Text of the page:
8. Well, let me (DavidW) wade back into this. I can agree to use ‘partisan’ and not ‘political’ as Randy said.

    Thanks to all the comments but EVERYONE of you missed my point by focusing on the information I supplied about the democratic strength in PBC as if that was my argument. What those who said it got wrong is that I wasn’t saying that Democrats were necessarily ‘bad actors’ here — it was to point out that IF partisanship is to be alleged, then you can’t blame conservatives or DeSantis, because the people in control were dems and thus had a bigger hand in this matter.

    That’s all. Surely the blindness bias some of you just accused me of just happened here by falling into that logical error.

    Beyond that, here was my original point that a ‘tossed out there comment’ such as he used “this is Florida, remember” has no meaning without context, not even for humor. Not even if referring to the obliviot head count as they are pretty evenly disbursed across the country. Please tell me what that meant if it ISN’T partisan. And if you haven’t noticed there is a big DeSantis issue going on with strong feelings on both sides. Which means that if it had been inserted in a article about Idaho, or Rhode Island, I would have merely scratched my head and wondered about Randy’s health.

    I will give Randy one kudo. He printed the full wording of both sides of our original debate, without edits, taking the few arrows I tossed his way. So that makes him a stand up guy.

    I appreciate that you’ve been “stand up” and came back to try to clarify. That’s admirable. Yes, I posted your comments completely without edit, excepting removing a bunch of random extra spaces here and there.

    The thing is, you’re the only one who doesn’t get the origin of the comment; no one else said a thing, even when given this opportunity. You claim to still not know, even though I explained it clearly. So I’ll submit that you need to read it all again, including the comments from other readers who have been around for varying amounts of time (about as long as you, shorter, and longer), and absorb it with an open mind. You clearly aren’t stupid, but that you jump to partisan conclusions does show quite a heavy load of bias. This very likely affects you frequently. Cheers! -rc

  9. I have had the great pleasure of personally knowing Arcie since 1987, and also experienced the good fortune of sleeping in is house for 2 nights in 2022. I am fairly certain that he does not knit, so when the “obliviot” from Florida laid that as a “warning,” he was WAY off base. (Yes — I do know what rhetorical statements are) Bless David W’s heart! (that is a Southern thing — look it up)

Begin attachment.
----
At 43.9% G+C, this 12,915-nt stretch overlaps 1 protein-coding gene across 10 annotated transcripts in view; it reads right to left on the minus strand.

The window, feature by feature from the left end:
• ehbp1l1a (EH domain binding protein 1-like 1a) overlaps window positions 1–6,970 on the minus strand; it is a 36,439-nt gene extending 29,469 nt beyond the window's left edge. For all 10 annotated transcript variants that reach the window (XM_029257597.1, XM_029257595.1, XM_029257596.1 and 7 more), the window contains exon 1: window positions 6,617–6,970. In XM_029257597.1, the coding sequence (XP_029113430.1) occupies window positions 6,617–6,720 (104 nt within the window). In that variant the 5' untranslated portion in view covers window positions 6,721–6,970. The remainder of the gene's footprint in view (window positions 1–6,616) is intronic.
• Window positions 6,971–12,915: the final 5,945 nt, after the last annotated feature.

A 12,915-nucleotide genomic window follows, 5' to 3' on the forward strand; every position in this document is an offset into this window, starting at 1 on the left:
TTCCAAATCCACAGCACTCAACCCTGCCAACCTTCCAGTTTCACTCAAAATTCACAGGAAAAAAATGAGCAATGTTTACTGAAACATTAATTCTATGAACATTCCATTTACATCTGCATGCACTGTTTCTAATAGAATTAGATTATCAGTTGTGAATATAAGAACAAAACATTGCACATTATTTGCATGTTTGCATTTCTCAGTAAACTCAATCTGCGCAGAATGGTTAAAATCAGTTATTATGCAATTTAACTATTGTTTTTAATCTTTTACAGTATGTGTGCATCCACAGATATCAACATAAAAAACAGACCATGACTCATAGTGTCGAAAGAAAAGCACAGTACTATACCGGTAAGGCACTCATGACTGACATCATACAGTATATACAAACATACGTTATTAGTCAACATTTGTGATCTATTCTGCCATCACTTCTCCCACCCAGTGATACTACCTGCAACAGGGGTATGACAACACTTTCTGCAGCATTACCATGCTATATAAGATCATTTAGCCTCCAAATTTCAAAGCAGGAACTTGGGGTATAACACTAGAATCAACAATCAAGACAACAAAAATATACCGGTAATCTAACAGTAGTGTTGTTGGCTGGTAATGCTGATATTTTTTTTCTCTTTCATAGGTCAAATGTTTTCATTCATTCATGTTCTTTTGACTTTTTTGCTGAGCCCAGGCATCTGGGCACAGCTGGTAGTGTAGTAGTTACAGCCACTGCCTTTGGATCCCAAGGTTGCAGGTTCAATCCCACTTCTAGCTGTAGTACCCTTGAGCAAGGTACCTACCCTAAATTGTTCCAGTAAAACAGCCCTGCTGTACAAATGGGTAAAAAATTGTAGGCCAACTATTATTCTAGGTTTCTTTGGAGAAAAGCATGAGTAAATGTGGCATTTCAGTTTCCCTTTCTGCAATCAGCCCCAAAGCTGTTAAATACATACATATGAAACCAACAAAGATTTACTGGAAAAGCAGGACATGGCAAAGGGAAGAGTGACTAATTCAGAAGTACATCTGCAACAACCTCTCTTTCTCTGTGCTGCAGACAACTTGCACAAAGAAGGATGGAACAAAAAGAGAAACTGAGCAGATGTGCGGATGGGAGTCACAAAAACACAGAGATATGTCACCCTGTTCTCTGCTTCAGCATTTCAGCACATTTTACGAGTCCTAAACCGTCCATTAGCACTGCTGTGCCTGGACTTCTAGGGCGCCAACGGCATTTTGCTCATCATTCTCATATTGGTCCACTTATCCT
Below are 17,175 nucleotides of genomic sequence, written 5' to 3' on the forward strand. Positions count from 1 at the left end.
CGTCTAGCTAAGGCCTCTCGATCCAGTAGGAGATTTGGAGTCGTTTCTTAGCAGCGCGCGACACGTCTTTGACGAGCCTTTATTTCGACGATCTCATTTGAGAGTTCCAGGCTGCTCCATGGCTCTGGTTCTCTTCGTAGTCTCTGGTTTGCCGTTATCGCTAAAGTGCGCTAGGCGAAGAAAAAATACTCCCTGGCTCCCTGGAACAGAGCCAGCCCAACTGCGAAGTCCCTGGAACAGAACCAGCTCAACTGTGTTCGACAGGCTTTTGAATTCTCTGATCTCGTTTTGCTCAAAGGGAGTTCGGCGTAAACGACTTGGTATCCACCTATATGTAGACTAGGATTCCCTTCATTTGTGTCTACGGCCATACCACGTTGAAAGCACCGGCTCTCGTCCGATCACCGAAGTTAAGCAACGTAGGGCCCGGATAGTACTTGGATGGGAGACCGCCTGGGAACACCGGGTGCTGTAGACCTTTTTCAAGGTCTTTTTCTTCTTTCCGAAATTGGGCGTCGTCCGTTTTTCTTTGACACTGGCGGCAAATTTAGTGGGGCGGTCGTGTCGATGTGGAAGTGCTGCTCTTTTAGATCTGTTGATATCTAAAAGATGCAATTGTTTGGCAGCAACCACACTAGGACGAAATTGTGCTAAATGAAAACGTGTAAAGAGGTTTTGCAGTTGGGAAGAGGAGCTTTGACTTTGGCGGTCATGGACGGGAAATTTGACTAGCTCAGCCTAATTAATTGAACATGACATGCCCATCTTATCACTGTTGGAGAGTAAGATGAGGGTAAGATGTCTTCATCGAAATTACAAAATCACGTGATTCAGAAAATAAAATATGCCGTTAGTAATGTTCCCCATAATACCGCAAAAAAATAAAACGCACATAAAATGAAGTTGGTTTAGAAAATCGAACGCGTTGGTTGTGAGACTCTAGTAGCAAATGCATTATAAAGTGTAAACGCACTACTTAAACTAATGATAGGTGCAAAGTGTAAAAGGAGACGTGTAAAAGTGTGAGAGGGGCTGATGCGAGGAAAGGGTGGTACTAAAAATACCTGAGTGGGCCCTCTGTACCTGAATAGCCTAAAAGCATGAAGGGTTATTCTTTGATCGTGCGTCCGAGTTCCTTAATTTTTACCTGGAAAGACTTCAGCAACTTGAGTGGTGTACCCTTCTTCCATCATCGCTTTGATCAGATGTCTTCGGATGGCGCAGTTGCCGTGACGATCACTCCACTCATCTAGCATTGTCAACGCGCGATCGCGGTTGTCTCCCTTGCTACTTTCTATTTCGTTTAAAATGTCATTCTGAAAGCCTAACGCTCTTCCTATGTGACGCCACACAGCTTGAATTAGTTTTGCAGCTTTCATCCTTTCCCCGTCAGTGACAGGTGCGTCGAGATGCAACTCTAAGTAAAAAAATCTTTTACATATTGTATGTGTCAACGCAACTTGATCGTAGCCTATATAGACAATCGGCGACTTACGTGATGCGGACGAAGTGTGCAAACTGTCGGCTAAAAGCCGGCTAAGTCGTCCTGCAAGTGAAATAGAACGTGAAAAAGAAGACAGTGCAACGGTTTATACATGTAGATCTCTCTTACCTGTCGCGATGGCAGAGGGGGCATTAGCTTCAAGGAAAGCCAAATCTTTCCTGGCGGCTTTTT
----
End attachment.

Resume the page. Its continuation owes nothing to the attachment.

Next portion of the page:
My wife and I had great smiles at the words that Jeremy shared. Fighting off swords with bare hands. Wonderful imagery!

    Heh! Yeah, I chuckled when I read that too. -rc

  10. DavidW says, “People don’t read True for insights on politics, they read it to see how silly people can be in real life…” I would argue that seeing how silly people can be in real life provides tremendous insight into politics. After all, isn’t politics composed of people?

  11. I find that too many people have based their lives on being one political side or the other (but mostly one of them) and they assume everything is political.

    Dog peed on your lawn? That dog’s a Democrat.

    “You don’t like me because I’m a Republican.”

    “No, I don’t like you because you just pushed your way to the front of the line, past children.”

  12. Another town in Florida having bad water problems is Otter Creek. The problem emanates from the previous mayor’s lack of actions and corruption.

    Who cares what political party you prefer when you are drinking coliforms, it’s up to the people to stand up to town or county corruption if the water is shitty (literally in this case).

    These comments take the initial problem (bad water) and turned the conversation elsewhere (politics) without offering, or talking, of possible solutions, or even of whose fault it really is (person not party). Assholes do not belong to only one political affiliation, they are everywhere.

  13. I’m to the right of Attila the Hun, and I didn’t see any left-leaning or right-leaning) bias in the story.